Thursday, March 20, 2014

Explosions in the Twitterverse: Coca-Cola and the Canonization of “America the Beautiful”

Art is a more universal mode of language than is the speech that exists in a multitude of mutually intelligible forms . . . The power of music in particular to merge different individualities in a common surrender, loyalty and inspiration, a power utilized in religion and in warfare alike, testifies to the relative universality of the language of art. The difference between English, French and German speech create barriers that are submerged when art speaks (349).
                           - John Dewey, Art as Experience

On Sunday February 2, a record breaking 111.5 million viewers bathed their brains in what has become the ultimate competition for the best television commercial (oh and also the Super Bowl game). Squeezing in a 30 second ad during the Super Bowl this year set you back $4 million, a fee that jangles like pocket change for a $78.4 billion corporation like Coca-Cola. As much as I hate to do free advertising by drawing more attention to a multi-billion dollar corporation, the reception of their Super Bowl commercial is too fascinating to pass up.

The 60 second commercial featured the classic American hymn “America the Beautiful” sung by seven young American women in seven different languages: English, Spanish, Keres, Tagalog, Hindi, Senegalese French and Hebrew. It’s a clever concoction of sentimentality, patriotism, smiling faces, and well-placed product that says, “You’re American, I’m American, Coca-Cola is proud to be American and also happens to be delicious. I guess we all have being American and drinking Coke in common, so buy Coke.”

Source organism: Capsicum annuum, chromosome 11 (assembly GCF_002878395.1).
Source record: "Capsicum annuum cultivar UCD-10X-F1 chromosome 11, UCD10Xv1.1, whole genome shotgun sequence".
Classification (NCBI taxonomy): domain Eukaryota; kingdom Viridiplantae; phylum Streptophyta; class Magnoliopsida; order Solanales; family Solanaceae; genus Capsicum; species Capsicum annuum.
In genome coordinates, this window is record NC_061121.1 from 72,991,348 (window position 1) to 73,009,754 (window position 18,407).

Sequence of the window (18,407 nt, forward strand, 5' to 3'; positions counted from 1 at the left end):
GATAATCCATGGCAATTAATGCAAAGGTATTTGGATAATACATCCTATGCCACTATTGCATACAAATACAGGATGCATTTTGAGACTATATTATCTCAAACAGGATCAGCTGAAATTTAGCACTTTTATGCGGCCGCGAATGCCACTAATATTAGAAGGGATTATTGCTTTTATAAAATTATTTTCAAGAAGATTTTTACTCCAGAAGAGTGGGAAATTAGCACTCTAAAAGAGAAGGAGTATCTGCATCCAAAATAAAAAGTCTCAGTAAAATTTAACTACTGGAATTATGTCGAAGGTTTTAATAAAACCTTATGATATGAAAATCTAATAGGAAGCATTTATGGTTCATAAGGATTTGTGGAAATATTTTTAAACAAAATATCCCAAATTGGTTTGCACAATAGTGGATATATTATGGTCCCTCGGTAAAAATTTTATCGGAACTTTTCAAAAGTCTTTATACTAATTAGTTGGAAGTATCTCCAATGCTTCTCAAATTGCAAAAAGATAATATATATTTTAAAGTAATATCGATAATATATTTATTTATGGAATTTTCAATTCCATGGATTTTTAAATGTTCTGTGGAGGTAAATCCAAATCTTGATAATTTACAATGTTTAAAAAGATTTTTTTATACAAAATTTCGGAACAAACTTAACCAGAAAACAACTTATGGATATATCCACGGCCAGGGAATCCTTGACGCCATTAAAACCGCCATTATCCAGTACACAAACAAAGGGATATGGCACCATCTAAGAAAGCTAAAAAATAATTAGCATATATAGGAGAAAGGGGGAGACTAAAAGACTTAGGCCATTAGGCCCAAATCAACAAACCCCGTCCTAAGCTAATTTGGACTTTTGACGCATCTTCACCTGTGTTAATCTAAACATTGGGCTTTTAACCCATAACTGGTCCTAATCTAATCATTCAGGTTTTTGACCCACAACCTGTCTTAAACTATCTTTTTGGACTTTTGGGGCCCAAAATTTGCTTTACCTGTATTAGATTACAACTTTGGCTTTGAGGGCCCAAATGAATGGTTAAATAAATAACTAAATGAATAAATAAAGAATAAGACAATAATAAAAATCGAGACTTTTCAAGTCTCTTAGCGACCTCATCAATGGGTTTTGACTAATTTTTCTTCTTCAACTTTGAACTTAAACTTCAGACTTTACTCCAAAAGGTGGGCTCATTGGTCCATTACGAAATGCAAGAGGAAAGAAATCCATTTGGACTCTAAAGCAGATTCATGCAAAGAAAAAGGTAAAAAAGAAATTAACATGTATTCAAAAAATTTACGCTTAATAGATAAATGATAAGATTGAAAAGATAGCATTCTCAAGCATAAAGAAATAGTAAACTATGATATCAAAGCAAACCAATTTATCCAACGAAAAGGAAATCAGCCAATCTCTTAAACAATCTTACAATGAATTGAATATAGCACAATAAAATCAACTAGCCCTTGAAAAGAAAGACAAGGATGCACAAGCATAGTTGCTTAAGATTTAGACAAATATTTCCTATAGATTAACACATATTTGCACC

After the commercial aired, the Twitterverse exploded in outrage and, subsequently, in outrage at the outrage. Needless to say, Coca-Cola was probably basking in the airtime at this point. Leaping to the aid of the multi-billion dollar corporation, a Tumblr account dedicated to exposing occurrences of “Public Shaming” documented the hundreds of outraged tweets and social media posts in response to Coke’s commercial. The tweets range from confused about what language Americans speak (“Speak American if your in America commercials are dumb”) to exaggerated sarcasm (“it’s called English , your in America … not 3542 different languages”) to just plain angry (“@CocaCola Since when is it okay to sing ‘America the Beautiful’ in any language other than English!! #cocacola #FAIL”). In response, Coke ran an extended cut of the ad during the coverage of the opening ceremonies in Sochi and released a behind-the-scenes video featuring interviews with the actual singers.

Even as an American myself, who grew up singing “America the Beautiful,” I was bewildered when I first heard of this controversy. It just didn’t seem to add up. What is the problem with translating an American hymn into different languages?

The work of social scientist Alfred Schütz is helpful in getting at some of the dynamics at play when people listen to or perform music together in a situation like this one. In his 1951 essay “Making Music Together,” Schütz identifies in music a power to sync people up with one another so that they share a moment together. “The flux of tones unrolling in inner time,” Schütz goes on to explain, “is an arrangement meaningful to both the composer and the beholder, because and in so far as it evokes in the stream of consciousness participating in it an interplay of recollections, retentions, potentions, and anticipations which interrelate the successive elements” (88). In other words, when listeners actively engage with music, they remember melodies (for example) and anticipate their movement in certain ways (such as through dissonance to resolution). As they sing together or listen to the same piece of music, all participants “tune-in” to one another, living the same flux of tones together. 

In the performance of a canonized song like “America the Beautiful,” there seem to be expectations about how it is performed and how it is to be sung together. These expectations are connected to the fact that this song is an expression of some sort of felt communal identity and way of life. So when a song like this is performed, participants can “tune in” to one another, and experience the flux of one another’s inner time and live the same moment, “growing old together while the musical process lasts” (95). Even watching it on TV makes the listener feel connected and tuned in to some kind of communal life. This makes it easier to see what might be at stake for those who feel scandalized by Coke’s interpretation of the classic American hymn.